Models and Muses: Max Weber and the Figure
The first major exhibition of Max Weber’s art in over twenty years is underway at the Philbrook Museum of Art in Tulsa, Oklahoma. Over 50 works have been brought together from eight private collections and 20 institutions in this detailed study.
Entitled Models and Muses: Max Weber and the Figure, the show surveys how the Russian-born American contributed to the explosion of creativity in the US at the turn of the twentieth century, as the country’s artists began to embrace modernism.
Europe was already enjoying a fervent period of wondrous and innovative art, as Weber discovered during his four-year stay in Paris between 1905 and 1908. Here, he familiarised himself with the work of trailblazers like Pablo Picasso, Henri Rousseau, Paul Cézanne, Henri Matisse and Piet Mondrian, to name but a few.
What is distinct about this exhibition is that it chooses to explore Weber’s central role in bringing the spirit of European modernism to America through the “lens of figure”.
This is achieved chronologically, which helps to put into context how his paintings of people evolved through key periods of history. The museum has therefore divided the show into six areas: The Influences of Paris; Dynamic Movement and Performance; Intimate Interiors and Jewish Themes; The Melancholic Muse; Social Commentary and Labour Themes; and Figurative Expressionism.
There are many themes that can be identified, motifs that Weber couldn’t escape from. These included bathers amidst the natural world, abstract dancers, women in interiors and refugees. Their stories directly fed into how he constructed his paintings, giving him fuel for experimentation.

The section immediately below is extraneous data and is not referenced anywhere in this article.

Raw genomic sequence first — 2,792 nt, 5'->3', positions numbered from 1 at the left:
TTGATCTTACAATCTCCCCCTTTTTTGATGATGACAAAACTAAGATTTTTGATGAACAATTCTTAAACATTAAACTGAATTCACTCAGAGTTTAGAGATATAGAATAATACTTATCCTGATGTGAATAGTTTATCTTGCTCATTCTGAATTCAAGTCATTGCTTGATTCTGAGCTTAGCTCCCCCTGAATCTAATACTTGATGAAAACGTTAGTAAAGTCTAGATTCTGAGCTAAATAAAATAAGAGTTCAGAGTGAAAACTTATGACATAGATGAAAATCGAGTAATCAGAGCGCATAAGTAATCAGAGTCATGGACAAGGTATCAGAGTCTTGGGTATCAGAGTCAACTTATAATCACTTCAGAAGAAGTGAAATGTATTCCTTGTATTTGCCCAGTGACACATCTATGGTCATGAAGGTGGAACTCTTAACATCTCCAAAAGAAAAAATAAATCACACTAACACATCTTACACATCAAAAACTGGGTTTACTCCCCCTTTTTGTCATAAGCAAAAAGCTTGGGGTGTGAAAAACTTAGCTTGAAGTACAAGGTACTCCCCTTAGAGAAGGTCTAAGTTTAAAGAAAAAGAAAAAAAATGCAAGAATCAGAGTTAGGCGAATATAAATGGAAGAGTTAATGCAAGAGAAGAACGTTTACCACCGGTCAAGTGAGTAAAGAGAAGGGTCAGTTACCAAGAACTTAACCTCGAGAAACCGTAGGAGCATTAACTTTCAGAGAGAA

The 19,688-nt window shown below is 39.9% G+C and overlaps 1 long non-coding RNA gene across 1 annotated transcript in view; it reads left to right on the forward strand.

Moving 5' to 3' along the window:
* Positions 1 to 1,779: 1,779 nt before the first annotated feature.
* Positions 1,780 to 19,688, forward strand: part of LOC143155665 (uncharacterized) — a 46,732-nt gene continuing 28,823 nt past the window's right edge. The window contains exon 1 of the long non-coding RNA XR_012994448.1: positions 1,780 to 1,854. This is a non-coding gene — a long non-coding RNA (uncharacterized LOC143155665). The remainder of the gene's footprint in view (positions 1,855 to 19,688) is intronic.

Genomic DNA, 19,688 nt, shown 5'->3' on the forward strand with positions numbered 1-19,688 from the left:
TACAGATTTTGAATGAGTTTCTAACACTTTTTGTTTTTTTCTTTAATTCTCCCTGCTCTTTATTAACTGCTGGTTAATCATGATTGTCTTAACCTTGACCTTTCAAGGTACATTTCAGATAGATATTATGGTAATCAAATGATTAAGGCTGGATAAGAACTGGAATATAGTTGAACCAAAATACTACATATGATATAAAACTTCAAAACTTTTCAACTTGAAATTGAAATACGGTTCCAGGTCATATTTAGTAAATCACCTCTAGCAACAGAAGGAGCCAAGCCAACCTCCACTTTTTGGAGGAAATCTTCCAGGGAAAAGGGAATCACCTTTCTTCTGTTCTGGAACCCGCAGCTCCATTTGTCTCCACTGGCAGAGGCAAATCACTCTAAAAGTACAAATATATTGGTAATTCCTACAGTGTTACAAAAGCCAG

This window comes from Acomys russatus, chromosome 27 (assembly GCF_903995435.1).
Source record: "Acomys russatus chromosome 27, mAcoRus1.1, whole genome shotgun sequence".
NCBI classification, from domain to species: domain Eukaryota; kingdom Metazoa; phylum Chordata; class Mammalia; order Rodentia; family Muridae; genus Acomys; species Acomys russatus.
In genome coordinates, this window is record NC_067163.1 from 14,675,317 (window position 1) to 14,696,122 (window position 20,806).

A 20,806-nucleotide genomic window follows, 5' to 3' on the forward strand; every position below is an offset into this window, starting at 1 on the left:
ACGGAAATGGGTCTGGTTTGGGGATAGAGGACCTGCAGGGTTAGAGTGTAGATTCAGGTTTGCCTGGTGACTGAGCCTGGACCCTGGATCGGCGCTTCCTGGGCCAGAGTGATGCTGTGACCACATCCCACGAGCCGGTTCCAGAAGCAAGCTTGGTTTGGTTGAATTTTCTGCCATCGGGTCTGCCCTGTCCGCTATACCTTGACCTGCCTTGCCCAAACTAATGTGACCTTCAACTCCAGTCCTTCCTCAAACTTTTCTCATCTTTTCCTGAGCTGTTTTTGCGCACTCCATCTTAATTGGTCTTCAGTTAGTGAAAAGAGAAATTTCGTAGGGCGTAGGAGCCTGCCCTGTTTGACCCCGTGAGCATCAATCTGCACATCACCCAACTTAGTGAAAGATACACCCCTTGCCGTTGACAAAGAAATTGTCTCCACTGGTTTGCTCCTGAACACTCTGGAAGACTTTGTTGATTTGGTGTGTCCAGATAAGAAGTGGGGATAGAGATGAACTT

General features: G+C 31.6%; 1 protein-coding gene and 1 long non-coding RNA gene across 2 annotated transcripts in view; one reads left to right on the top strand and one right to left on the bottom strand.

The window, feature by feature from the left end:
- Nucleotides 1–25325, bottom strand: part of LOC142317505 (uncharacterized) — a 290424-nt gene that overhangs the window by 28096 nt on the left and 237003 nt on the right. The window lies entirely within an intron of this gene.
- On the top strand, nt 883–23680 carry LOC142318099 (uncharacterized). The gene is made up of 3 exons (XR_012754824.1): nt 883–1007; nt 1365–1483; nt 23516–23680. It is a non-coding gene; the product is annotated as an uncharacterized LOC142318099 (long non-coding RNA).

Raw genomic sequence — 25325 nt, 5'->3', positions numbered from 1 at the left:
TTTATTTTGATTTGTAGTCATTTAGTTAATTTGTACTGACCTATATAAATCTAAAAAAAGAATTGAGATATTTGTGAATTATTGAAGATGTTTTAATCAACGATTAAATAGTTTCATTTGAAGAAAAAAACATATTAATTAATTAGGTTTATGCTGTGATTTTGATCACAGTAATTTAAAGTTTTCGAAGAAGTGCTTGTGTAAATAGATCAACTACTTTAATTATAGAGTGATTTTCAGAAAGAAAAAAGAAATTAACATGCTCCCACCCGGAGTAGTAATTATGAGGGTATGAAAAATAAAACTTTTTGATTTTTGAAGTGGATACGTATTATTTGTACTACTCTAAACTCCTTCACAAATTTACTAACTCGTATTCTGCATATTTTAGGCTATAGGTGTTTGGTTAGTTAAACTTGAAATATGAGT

He underwent massive transformations throughout his long and illustrious 50-year career, sometimes leading the change and sometimes mirroring it, inspired and transfixed by the brilliance of the avant-garde.
“This exhibition celebrates how Weber artfully moved abstract painting forward, transforming a traditionally naturalistic genre –the figure- into a vital force for change,” the Philbrook Museum of Art stated.
It comes as no surprise then that he was heavily influenced early on in his career by cubism, which was introduced to the world by Georges Braque and Picasso. If one wanted to extrapolate themselves from the norm, this was the movement to be part of. He would help to bring it to the attention of forward-thinking artists back in the US.
But he wouldn’t stay with it. There was just too much going on to stick to just one approach, a plethora of ideas to explore with a palate of colours and a bare canvas. While he was initially on the periphery of artistic discourse, ridiculed even, as modernism progressed, he was increasingly recognised for his part in tearing up the rule book.
In 1945, LIFE magazine described him as “the greatest living artist in America”, while Design magazine in 1948 referred to him as “the leading old master of modern American Art”.
Models and Muses: Max Weber and the Figure at the Philbrook Museum of Art runs until February 3rd 2013.
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